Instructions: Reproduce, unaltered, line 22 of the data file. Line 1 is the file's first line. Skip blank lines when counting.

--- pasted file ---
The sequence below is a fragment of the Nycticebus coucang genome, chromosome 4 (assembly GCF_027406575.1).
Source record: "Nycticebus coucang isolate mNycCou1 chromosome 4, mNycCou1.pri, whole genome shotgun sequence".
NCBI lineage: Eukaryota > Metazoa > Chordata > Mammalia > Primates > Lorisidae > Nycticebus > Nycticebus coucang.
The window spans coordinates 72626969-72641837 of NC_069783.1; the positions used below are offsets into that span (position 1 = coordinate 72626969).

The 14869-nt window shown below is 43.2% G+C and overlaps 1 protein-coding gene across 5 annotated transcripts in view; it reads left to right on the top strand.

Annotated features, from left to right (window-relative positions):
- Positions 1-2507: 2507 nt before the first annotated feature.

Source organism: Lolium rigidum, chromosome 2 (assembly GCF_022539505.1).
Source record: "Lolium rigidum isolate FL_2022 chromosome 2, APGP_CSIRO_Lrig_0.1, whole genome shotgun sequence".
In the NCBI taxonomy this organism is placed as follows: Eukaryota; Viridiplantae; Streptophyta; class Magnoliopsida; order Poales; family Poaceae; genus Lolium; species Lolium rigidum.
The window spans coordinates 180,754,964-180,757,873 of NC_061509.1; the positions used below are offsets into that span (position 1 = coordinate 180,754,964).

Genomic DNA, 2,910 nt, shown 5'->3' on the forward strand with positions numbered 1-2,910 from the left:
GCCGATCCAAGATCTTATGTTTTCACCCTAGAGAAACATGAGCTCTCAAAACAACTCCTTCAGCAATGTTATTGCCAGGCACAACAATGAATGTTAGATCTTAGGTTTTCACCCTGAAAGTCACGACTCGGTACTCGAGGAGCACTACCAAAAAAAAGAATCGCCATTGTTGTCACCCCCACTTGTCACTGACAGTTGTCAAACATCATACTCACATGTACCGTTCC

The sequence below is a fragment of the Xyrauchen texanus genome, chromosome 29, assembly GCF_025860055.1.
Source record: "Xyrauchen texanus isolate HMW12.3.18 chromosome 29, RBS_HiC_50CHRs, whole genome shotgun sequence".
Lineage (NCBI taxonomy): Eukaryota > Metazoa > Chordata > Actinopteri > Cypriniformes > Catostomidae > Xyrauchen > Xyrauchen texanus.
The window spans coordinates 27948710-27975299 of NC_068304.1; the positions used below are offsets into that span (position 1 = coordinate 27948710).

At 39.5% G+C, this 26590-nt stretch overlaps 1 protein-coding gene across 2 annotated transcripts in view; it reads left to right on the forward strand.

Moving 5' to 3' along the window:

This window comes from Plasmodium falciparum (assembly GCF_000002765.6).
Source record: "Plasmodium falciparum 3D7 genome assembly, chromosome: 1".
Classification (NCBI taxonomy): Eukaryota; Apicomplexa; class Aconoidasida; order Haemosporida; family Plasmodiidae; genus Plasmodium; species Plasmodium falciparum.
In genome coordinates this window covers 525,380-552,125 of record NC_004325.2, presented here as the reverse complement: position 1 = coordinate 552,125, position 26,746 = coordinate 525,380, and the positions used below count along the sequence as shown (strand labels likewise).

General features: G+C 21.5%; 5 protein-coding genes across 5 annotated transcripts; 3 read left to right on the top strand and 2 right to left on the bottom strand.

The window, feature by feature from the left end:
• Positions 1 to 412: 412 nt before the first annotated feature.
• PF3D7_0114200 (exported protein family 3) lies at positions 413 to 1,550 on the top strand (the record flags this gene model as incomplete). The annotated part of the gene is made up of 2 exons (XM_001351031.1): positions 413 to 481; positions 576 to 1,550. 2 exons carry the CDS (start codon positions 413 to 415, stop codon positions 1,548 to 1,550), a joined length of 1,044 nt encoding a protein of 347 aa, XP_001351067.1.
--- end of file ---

Classification (NCBI taxonomy): Eukaryota; Apicomplexa; class Aconoidasida; order Haemosporida; family Plasmodiidae; genus Plasmodium; species Plasmodium falciparum.